Showcasing Christmas Past (or Far Away and Long Ago)

Showcasing Christmas Past (or Far Away and Long Ago)
If you want to see some really, really big Christmas trees, go to the display case in the lower narthex and look for two pictures of the chancel from the 1970’s.  One year the trees were not only full, they were taller than the balcony railing.  Pastor Daehler Hayes headed up a group of men who drove a truck to the Poconos, felled the trees, brought them back to 4th & Race and somehow got them upright in front of the chancel.  Daehler assured the congregation that the owners of the property where the trees grew needed their forest to be thinned and were happy to give the trees to Old First.

It was also Daehler Hayes who also started Old First’s tradition of a live crèche.  For a while or perhaps initially, the animals came from the New Jersey farmer who supplied the steamship rounds of beef roasted for the hot roast beef sandwiches sold at the church’s monthly food festivals.   It was Daehler again who persuaded Shriners in Delaware to loan Old First their camel, Sheik, for the crèche.  Sheik routinely knocked down the mannequins and tried to eat anything he could get close to—including Mary’s clothing.  In another crèche incident, John Painter, a transplanted Pennsylvania Dutchman and longtime member of Old First, was working in the church one weekday when he noticed a cow walking down Race St.  He thought nothing of it until the realization hit–“That’s our cow!”  While looking at the crèche photos, look at the one with a pile of Belgian blocks behind a cow.  You can see that the church yard was no real yard then and that the restoration was very much an on-going project.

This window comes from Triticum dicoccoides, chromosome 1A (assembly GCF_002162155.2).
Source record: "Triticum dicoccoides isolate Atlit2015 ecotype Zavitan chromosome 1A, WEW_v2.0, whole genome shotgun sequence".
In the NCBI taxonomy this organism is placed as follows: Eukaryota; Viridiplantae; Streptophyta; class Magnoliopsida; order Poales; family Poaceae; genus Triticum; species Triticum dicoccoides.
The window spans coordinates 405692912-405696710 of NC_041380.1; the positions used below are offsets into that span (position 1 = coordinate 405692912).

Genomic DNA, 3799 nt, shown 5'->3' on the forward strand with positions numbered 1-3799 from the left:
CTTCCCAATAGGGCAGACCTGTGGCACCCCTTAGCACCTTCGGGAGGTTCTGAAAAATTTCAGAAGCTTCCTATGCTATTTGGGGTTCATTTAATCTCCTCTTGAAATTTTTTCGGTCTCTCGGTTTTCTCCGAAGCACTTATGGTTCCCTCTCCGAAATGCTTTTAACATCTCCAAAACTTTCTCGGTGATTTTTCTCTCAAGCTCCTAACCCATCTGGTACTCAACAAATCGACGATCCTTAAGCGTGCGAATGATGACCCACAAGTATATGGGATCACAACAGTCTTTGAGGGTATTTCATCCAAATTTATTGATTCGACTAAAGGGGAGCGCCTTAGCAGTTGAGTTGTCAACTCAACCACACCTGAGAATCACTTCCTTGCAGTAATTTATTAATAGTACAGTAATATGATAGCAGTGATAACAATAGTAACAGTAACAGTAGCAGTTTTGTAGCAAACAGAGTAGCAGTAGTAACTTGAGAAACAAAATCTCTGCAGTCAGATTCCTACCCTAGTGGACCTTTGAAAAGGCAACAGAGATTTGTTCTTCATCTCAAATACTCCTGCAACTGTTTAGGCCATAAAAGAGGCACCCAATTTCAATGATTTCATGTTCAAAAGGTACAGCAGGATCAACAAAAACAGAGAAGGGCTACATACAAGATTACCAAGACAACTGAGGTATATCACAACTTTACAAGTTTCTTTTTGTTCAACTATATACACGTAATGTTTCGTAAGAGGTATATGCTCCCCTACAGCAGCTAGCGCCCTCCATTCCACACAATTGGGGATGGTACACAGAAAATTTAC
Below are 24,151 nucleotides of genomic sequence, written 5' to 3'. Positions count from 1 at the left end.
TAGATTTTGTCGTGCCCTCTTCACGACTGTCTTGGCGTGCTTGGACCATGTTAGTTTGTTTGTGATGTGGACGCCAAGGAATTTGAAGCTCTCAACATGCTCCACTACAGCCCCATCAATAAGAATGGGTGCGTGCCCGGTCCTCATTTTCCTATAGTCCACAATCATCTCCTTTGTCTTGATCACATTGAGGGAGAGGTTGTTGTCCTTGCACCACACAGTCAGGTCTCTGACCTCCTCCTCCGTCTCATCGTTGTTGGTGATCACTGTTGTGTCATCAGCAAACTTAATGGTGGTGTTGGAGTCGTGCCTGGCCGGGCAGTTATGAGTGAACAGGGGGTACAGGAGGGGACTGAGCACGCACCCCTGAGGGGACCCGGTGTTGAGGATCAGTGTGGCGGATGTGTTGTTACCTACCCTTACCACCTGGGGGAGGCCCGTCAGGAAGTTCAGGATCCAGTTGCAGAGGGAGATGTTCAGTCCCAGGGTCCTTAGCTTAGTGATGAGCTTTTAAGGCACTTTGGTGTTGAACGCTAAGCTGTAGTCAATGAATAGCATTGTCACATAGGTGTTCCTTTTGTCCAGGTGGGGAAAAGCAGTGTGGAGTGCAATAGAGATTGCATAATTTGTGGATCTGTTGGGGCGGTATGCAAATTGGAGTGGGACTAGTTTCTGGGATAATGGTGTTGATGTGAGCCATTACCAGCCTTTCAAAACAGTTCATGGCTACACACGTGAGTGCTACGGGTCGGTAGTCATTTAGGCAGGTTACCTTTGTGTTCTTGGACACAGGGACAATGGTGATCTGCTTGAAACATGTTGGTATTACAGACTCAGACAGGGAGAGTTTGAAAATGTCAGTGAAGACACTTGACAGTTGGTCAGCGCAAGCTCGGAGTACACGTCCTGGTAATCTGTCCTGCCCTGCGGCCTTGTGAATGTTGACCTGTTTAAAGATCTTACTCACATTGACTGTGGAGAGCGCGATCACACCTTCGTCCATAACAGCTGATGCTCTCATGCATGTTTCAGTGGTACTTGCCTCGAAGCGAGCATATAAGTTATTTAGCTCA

On the left side of the display notice pictures from Markusgemeinde in Bielefeld.  Members of Markusgemeinde who visited us in the 90’s liked the idea of a live animal crèche so much that they decided to have one of their own.  The triangular stable is pure German and the only animals Markusgemeinde has are sheep, but their antecedent crèche is Old First’s.  Also shown are photos of their hand-carved nativity set.

Lastly, the photo at the top left of the display shows the church school stage in 1927–the year the congregation celebrated its first Christmas at 50th & Locust.  The church school stage was the focus of the White Gift celebration and plays based on the Christmas story were an important part of White Gift Sunday.  Copies of several of these plays are in the archives.  Through the 70’s, the White Gift custom was for people to bring money in white envelopes.  In later years the gifts also included socks and underwear wrapped in white paper.  The money collected went to retired pastors in financial need; the clothing went to the homeless.